November 16, 2011
Sorting out the nanotubes, for better electronics
A new technique developed by Stanford researchers advances commercial potential of semiconducting carbon nanotubes for printable circuits, bendable display screens, stretchable electronics and solar technology.
By Sarah Jane Keller
A computer-generated cross section of the polymer-coated carbon nanotube. The polymer shell (blue) wraps around a semiconducting single-walled carbon nanotube (red). (Photo: Francois Gygi and Giulia Galli / UC-Davis)
Carbon nanotubes could make many electronic devices cheaper and more efficient. But when nanotubes are manufactured, tubes that work for solar cells are mixed with tubes that work for batteries. The final product is a nanotube powder that is not ideal for any single commercial application.
Zhenan Bao, Stanford associate professor of chemical engineering, and her colleagues at University of California-Davis and the Samsung Advanced Institute of Technology have discovered a technique to selectively sort semiconducting single-walled carbon nanotubes from the mixture. The results appear online in Nature Communications.
The semiconducting nanotubes could be used in flexible transistors for other technologies that Bao's group develops, including circuits printed on plastic, bendable display screens and stretchable electronics. The nanotubes could also close gaps in solar cell technology.
"Sorting has been a major bottleneck for carbon nanotubes to be viable for practical electronics applications," Bao said. "This work solves the problem of separating the conducting from the semiconducting nanotubes."
Conducting tubes are used in wires and electrodes but semiconducting tubes are the active material for transistors or solar cells. Mixtures of conducting and semiconducting tubes do not carry enough current for wires or battery electrodes. And when the mixture is used for semiconducting, as in a transistor, the excess current from the conducting nanotubes will short the device.
Bao's group uses a polymer that selectively sorts the mixture by wrapping around semiconducting nanotubes, and not conducting nanotubes. Mixing the polymer with commercially available carbon nanotubes in a solvent separates semiconducting tubes from conducting tubes.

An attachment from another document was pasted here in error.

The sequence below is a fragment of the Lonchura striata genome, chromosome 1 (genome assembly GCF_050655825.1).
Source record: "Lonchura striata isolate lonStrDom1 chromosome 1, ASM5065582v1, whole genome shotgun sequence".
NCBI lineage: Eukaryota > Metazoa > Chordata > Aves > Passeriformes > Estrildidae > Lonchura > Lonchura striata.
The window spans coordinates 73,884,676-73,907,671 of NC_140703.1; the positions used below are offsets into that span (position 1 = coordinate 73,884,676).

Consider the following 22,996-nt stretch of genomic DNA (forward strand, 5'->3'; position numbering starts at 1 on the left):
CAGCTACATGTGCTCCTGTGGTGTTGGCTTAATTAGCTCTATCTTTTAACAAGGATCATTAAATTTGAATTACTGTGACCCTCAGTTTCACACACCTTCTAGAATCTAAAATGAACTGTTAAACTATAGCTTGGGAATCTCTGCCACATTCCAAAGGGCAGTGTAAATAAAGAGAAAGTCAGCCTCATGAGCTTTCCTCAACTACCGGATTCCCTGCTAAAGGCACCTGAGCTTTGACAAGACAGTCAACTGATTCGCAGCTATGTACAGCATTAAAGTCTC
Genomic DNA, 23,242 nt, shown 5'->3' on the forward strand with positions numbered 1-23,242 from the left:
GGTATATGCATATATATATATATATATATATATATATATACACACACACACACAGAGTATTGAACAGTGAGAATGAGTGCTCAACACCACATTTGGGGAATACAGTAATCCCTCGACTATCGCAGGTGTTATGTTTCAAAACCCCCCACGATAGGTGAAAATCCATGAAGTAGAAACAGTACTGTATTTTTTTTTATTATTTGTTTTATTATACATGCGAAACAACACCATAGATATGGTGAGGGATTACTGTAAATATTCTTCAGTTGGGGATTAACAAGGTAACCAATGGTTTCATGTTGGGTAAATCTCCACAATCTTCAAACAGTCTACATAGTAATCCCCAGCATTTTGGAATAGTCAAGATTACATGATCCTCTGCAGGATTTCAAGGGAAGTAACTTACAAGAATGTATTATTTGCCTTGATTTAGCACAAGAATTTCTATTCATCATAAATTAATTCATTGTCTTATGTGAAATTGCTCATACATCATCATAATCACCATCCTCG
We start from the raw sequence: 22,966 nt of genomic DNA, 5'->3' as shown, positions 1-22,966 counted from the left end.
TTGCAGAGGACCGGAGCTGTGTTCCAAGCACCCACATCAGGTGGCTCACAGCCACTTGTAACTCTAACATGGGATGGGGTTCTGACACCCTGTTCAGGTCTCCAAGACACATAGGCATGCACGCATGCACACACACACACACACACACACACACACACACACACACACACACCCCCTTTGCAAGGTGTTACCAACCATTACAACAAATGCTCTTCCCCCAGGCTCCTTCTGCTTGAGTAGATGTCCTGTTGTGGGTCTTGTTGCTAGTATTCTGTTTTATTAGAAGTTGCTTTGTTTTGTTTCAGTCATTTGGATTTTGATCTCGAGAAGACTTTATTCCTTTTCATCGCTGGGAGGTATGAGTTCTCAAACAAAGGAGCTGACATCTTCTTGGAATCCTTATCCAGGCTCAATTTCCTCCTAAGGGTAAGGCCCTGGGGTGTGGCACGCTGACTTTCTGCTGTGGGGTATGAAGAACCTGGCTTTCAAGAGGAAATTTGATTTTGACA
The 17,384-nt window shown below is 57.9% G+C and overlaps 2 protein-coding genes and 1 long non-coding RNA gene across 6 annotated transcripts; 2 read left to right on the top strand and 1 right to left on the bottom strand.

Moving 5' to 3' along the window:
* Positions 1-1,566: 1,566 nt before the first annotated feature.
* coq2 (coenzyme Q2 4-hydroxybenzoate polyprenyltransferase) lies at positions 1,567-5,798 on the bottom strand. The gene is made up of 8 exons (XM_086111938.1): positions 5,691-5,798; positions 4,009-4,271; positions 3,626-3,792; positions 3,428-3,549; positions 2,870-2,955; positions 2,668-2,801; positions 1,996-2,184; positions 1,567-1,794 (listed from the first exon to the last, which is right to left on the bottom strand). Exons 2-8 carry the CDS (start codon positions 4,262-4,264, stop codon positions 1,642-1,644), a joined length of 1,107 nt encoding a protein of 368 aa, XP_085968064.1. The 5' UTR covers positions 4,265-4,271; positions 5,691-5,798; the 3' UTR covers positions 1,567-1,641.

In her past work with the polymer, Bao was the first to find that it has good semiconducting properties in transistors. It is now the most widely studied polymer for plastic circuits and plastic transistors and also for plastic solar cells. Bao's group is the first to combine it with semiconducting carbon nanotubes.
This is not the first time a polymer has been used to sort conducting and semiconducting nanotubes. However, past polymers have insulated the nanotubes and required extensive removal treatments to restore the conductivity of the nanotubes.
The polymer in Bao's process does not need to be removed. The final product is a semiconducting nanotube and polymer ink that can be used to make printable electronics.
"Our simple process allows us to build useful devices very easily," she said.
The group tested nearly 200 individual nanotubes to confirm that the polymer only wraps around semiconducting tubes and not conducting tubes. To explain how the polymer wraps around the carbon nanotube, UC-Davis collaborators Giulia Galli and Francois Gygi modeled the geometry of a semiconducting carbon nanotube and its polymer shell.
According to Galli, the model provides "a theoretical explanation of how this polymer actually interacts with the nanotube." The polymer has a long, rigid backbone, with regular arm-like molecular chains along each side. The side chains fit together like fingers, making a ribbon of polymer that wraps around the semiconducting nanotubes.
Bao's work with nanotubes is part of her long-term collaboration with the Samsung Advanced Institute of Technology. "I'm especially happy that this polymer can now be used to sort nanotubes," Bao said. "It merges two very important materials together and makes a hybrid material that could be very useful for printed and flexible electronics."
Jeffrey B.-H. Tok, senior research engineer; Andrew Spakowitz, assistant professor of chemical engineering; and H.S.Philip Wong, professor of electrical engineering, contributed to the research. Chemical engineering graduate student Hang Woo Lee, materials science and engineering graduate students Steve Park and Huiliang Wang also contributed, as well as Satoshi Morishita of chemical engineering, Luckshitha S. Liyanage of electrical engineering and Nishant Patil of electrical engineering.
The Samsung Advanced Institute of Technology and the National Science Foundation provided funding for the research.
Sarah Jane Keller is a science-writing intern at the Stanford News Service.